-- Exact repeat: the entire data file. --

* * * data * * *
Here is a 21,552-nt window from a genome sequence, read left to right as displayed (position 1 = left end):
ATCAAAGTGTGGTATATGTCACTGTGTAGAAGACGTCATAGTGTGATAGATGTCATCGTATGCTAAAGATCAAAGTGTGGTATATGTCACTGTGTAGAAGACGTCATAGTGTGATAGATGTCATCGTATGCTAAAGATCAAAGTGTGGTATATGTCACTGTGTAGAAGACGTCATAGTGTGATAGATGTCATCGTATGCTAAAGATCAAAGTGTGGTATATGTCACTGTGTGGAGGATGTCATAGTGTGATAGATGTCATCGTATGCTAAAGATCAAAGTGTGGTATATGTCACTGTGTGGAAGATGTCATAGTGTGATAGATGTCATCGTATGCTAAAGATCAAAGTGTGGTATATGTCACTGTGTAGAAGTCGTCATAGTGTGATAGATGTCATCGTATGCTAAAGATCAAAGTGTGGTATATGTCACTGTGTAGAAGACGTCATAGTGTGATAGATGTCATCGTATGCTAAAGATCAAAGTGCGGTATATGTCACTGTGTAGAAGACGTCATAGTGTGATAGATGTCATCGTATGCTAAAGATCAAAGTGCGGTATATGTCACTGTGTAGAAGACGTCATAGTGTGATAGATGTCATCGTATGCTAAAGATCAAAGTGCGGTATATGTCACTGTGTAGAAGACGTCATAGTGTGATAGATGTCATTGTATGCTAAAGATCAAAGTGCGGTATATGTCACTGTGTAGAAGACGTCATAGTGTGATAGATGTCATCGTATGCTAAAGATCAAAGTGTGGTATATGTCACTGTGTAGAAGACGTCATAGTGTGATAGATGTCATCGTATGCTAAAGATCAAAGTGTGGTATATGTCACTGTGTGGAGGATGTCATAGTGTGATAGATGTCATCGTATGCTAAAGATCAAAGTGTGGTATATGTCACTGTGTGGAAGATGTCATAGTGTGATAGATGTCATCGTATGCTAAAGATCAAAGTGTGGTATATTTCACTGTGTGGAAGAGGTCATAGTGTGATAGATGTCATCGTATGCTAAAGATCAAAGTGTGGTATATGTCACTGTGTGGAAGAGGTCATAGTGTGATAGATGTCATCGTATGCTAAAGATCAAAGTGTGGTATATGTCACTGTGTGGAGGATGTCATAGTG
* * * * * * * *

Here is a 21,552-nt window from a genome sequence, read left to right as displayed (position 1 = left end):
ATCAAAGTGTGGTATATGTCACTGTGTAGAAGACGTCATAGTGTGATAGATGTCATCGTATGCTAAAGATCAAAGTGTGGTATATGTCACTGTGTAGAAGACGTCATAGTGTGATAGATGTCATCGTATGCTAAAGATCAAAGTGTGGTATATGTCACTGTGTAGAAGACGTCATAGTGTGATAGATGTCATCGTATGCTAAAGATCAAAGTGTGGTATATGTCACTGTGTGGAGGATGTCATAGTGTGATAGATGTCATCGTATGCTAAAGATCAAAGTGTGGTATATGTCACTGTGTGGAAGATGTCATAGTGTGATAGATGTCATCGTATGCTAAAGATCAAAGTGTGGTATATGTCACTGTGTAGAAGTCGTCATAGTGTGATAGATGTCATCGTATGCTAAAGATCAAAGTGTGGTATATGTCACTGTGTAGAAGACGTCATAGTGTGATAGATGTCATCGTATGCTAAAGATCAAAGTGCGGTATATGTCACTGTGTAGAAGACGTCATAGTGTGATAGATGTCATCGTATGCTAAAGATCAAAGTGCGGTATATGTCACTGTGTAGAAGACGTCATAGTGTGATAGATGTCATCGTATGCTAAAGATCAAAGTGCGGTATATGTCACTGTGTAGAAGACGTCATAGTGTGATAGATGTCATTGTATGCTAAAGATCAAAGTGCGGTATATGTCACTGTGTAGAAGACGTCATAGTGTGATAGATGTCATCGTATGCTAAAGATCAAAGTGTGGTATATGTCACTGTGTAGAAGACGTCATAGTGTGATAGATGTCATCGTATGCTAAAGATCAAAGTGTGGTATATGTCACTGTGTGGAGGATGTCATAGTGTGATAGATGTCATCGTATGCTAAAGATCAAAGTGTGGTATATGTCACTGTGTGGAAGATGTCATAGTGTGATAGATGTCATCGTATGCTAAAGATCAAAGTGTGGTATATTTCACTGTGTGGAAGAGGTCATAGTGTGATAGATGTCATCGTATGCTAAAGATCAAAGTGTGGTATATGTCACTGTGTGGAAGAGGTCATAGTGTGATAGATGTCATCGTATGCTAAAGATCAAAGTGTGGTATATGTCACTGTGTGGAGGATGTCATAGTG